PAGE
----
Newly installed Energy Minister Chris Bowen has warned there are no easy fixes to the energy crisis that is gripping Australia’s east coast but dismissed suggestions it would slow the nation’s transition to a renewables dominated energy future.
“In fact, the transition is even more important now,” Bowen said on Thursday. “Navigating out of the current energy crisis and ensuring we don’t find ourselves here again in a decade means we have to shift the focus to planning a smooth transition.”
His comments come after the Australian Energy Market Operator (AEMO) on Wednesday suspended the electricity wholesale spot market in the entire National Electricity Market (NEM) until further notice. It is the first full suspension of the market since its inception in 1998.
The intervention, prompted by soaring power prices and energy supply challenges means AEMO is now in charge of directing supplies from energy providers to the grid. The operator will also set energy prices for every jurisdiction in the market.
AEMO said it had taken the historic step “because it has become impossible to continue operating the spot market while ensuring a secure and reliable supply of electricity for consumers”.
While some commentators have suggested the only solution to the current crisis is to keep coal-fired generators going, Bowen rejected the claims, saying the situation had been caused in no small part by an under-investment in renewables and storage.
“The problem is there is not enough investment in renewable energy. There hasn’t been enough investment in storage,” he said.
“Yes, you can say the wind doesn’t always blow and the sun doesn’t always shine. The rain doesn’t always fall either, but we can store the water and we can store renewable energy if we have the investment. That investment has been lacking for the last decade. That is the problem.”
The situation remained critical on Thursday with AEMO issuing a level three lack of reserve notice for New South Wales (NSW). The operator also warned Queensland and Victoria should expect shortfalls in the system later today but pressure on the grid is expected to ease from Friday and through the weekend as more power units come back online.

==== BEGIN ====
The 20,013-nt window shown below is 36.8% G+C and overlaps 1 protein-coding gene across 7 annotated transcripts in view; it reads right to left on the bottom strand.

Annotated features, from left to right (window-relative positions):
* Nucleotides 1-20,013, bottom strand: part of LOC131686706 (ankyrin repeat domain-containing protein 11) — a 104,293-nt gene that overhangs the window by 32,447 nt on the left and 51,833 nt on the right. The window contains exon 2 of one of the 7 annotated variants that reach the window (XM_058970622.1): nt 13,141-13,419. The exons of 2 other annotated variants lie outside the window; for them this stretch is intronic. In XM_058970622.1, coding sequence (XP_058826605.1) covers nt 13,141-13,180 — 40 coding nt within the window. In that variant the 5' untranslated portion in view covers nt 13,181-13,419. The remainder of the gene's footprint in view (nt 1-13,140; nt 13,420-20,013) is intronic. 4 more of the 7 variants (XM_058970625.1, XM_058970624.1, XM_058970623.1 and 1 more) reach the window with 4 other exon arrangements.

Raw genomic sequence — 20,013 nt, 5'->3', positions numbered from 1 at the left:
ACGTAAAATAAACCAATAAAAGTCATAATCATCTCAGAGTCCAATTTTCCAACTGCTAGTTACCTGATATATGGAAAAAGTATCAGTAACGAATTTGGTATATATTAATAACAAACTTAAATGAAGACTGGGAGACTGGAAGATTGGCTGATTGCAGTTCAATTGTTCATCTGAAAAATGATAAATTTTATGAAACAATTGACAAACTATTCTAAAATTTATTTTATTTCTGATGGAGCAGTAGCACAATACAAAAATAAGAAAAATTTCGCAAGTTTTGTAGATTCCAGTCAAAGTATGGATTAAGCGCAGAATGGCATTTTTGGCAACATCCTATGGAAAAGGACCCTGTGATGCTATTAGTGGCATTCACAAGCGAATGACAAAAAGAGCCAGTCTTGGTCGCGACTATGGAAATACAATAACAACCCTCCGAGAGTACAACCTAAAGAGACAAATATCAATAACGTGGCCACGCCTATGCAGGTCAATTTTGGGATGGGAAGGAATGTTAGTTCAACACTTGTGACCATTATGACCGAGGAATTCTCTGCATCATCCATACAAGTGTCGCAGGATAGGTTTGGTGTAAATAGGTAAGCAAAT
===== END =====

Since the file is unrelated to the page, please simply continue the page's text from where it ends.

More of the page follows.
AEMO said the suspension of the market is temporary and will be reviewed daily with Bowen saying it will be lifted when the operator is confident the market will operate properly.
“It will continue for not a day more or less than is necessary,” he said.
“I’ve been very clear with the chief executive of the operator. He has my full support for any action he deems necessary. The government will back the operator and the regulators 100%.
Prime Minister Anthony Albanese said the energy crisis could prompt a reworking of the NEM rules, including the incentives for generators to pump electricity into the system.
“There are weaknesses, clearly, that have been exposed, and all of the lessons of what is happening will be examined,” he said. “If there need to be any policy adjustments, then they’ll be made.”
Meanwhile, Albanese has formally committed to the United Nations (UN) that Australia will cut its greenhouse gas emissions by 43% by 2030, up from the 26% to 28% target set by the previous government.
Albanese said on Thursday he had written to UN Framework Convention on Climate Change executive secretary Patricia Espinosa Cantellano to inform her of Australia’s new 2030 target.
Albanese said legislation to enshrine the new target in law would be introduced to the new Parliament, which will sit for the first time on July 26.
Clean Energy Council (CEC) chief executive Kane Thornton welcomed the new emissions reduction target, saying it gives the green light to renewable energy investors.
Thornton said the CEC’s latest Clean Energy Outlook – Confidence Index revealed that 79% of investors had indicated an improved 2030 emissions reduction target would increase their confidence for future investment.
“Today’s formal agreement provides clarity and a positive investment signal to accelerate the decarbonisation of Australia and take advantage of the enormous economic opportunity in play,” he said.
“The current crisis in the National Energy Market has clearly illustrated the perils of dragging our feet on energy policy.
“Our aging coal-fired power fleet and transmission network is not fit for purpose and are now failing Australian businesses and households.
“A 21st-century economy needs a modern electricity network that supports reliability, security and lower emissions technologies, and delivers low-cost energy to consumers. Today gets us closer to that goal.”
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